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Please use this identifier to cite or link to this item: http://hdl.handle.net/123456789/2551

Title: Towards managing cocoa waste in Ghana
Authors: Addy, Mary Mabel
Issue Date: 1-Feb-2000
Series/Report no.: 3369;
Abstract: Cocoa plays an important role in the socio-economic development of the country, however, emphasis on the crop is so far in the processing of cocoa beans; the rest of the fruit is considered as waste at the production sites. The study was carried out to identify and quantify the parts that are currently considered waste in the preparation and processing of cocoa bean and to ascertain some of the qualitative characteristics of the waste to see what use could be made of them Field survey using a semi-structured questionnaire was undertaken and laboratory analysis conducted to gather information pertaining to the study. The study revealed that the preferred variety of cocoa cultivated by the farmers is the hybrid, while the amelonado and amezonia varieties are cultivated on smaller scale. It was found that waste products generated on the farm during the extraction of cocoa bean were: diseased fruit, pulp sweatings, placenta and husk. On the other hand, cocoa bean shell, gum and free fatty acid are the main waste products from the cocoa bean processing plant in Ghana. The XRD and AAS analysis indicate that the placenta is rich in potassium and phosphate, while the husk is rich in potassium. Thus the placenta when ashed could be used for fertilizer production, while the husk could be used for soap production. A lesser use of the husk as an ingredient for jam production was also identified because of pectin its content (6%).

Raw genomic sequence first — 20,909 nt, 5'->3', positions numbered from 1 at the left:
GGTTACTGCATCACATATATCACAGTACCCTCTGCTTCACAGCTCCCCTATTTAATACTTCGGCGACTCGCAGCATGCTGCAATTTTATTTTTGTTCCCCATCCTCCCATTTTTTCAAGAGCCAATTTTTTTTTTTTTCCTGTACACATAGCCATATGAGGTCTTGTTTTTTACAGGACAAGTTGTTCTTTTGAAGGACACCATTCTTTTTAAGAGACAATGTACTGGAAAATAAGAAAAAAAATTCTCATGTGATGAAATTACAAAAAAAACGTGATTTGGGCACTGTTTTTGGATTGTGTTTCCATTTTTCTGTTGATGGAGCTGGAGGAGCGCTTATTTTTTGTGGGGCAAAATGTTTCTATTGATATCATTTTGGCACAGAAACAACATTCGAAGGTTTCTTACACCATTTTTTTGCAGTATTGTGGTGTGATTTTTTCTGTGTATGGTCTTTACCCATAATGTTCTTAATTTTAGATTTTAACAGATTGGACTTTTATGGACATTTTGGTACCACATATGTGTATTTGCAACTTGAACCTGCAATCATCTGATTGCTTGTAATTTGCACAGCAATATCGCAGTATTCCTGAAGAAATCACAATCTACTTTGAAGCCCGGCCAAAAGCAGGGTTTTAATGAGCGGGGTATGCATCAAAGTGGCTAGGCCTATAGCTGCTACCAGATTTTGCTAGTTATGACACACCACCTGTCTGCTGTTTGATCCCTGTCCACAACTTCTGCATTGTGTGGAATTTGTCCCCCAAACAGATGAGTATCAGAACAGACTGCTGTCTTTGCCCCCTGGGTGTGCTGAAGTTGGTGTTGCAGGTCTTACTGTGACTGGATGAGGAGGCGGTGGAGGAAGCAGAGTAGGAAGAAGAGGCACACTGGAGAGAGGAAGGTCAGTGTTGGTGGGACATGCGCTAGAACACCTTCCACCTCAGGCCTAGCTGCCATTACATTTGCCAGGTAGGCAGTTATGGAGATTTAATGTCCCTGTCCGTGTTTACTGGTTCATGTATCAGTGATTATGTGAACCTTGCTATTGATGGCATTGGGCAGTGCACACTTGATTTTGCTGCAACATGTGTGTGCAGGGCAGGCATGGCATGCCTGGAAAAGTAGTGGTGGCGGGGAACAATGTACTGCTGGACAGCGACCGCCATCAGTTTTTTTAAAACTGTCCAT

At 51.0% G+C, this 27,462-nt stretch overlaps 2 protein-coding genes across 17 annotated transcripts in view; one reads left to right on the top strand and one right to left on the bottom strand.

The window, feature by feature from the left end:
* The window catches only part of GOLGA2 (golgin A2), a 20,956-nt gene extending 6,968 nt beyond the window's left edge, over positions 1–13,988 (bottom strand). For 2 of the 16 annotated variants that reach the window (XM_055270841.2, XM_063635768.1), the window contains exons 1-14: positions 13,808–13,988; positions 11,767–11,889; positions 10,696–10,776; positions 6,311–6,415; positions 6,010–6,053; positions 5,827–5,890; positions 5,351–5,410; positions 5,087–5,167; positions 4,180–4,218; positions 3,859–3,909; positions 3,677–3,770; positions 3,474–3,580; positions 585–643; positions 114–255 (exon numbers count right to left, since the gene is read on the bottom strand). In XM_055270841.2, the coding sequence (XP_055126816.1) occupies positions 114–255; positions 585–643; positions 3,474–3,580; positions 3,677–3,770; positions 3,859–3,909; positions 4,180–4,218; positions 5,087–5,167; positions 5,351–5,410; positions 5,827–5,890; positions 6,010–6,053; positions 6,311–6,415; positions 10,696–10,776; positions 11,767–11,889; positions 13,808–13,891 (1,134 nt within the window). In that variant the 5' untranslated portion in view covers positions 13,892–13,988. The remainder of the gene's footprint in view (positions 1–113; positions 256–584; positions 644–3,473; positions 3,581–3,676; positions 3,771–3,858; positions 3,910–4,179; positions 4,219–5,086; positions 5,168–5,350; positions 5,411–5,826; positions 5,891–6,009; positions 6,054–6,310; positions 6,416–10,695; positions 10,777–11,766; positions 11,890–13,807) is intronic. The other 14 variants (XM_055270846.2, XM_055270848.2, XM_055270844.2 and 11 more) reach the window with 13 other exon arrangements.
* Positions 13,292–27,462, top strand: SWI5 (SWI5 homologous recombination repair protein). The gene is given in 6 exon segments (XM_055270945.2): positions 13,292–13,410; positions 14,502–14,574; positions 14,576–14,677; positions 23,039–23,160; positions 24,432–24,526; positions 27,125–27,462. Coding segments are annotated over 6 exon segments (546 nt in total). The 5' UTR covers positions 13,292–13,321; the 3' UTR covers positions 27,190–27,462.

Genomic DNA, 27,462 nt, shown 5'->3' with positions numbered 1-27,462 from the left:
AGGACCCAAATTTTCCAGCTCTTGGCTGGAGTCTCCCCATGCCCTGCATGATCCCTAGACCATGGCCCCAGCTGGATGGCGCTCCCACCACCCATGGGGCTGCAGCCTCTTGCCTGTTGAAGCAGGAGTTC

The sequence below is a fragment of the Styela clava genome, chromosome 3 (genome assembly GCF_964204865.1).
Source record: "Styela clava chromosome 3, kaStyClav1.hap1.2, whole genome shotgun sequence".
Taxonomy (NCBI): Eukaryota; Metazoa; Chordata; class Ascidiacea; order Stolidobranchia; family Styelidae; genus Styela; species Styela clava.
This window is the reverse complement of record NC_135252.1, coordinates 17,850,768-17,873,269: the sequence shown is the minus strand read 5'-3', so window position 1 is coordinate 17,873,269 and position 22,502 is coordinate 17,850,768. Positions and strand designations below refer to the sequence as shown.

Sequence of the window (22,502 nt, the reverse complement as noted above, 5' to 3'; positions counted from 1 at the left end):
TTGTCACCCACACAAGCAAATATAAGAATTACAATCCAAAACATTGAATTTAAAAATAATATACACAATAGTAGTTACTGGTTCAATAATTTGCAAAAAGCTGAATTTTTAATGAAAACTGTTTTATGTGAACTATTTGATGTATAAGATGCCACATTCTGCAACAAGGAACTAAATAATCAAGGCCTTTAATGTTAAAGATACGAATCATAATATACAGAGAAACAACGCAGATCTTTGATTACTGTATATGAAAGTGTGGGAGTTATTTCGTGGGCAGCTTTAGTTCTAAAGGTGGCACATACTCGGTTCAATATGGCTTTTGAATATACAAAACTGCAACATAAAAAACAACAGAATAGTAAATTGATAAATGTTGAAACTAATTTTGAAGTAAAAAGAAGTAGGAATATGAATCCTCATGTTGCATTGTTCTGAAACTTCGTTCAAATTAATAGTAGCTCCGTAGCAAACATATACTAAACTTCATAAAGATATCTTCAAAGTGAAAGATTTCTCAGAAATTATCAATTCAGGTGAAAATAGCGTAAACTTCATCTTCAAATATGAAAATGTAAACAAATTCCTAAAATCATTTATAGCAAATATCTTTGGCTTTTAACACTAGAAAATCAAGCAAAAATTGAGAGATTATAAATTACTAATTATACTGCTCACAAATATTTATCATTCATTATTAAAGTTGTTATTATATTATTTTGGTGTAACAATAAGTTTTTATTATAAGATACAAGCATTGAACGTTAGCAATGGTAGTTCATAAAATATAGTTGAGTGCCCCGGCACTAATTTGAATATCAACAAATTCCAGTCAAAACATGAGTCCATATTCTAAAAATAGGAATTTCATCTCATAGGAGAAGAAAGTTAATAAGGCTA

Description: A thesis submitted to the Board of Postgraduate Studies, Kwame Nkrumah University of Science and Technology, Kumasi, in partial fulfilment of the requirements for the award of Master of Science degree in Environmental Resources Management, 2000
URI: http://hdl.handle.net/123456789/2551
Appears in Collections:College of Engineering

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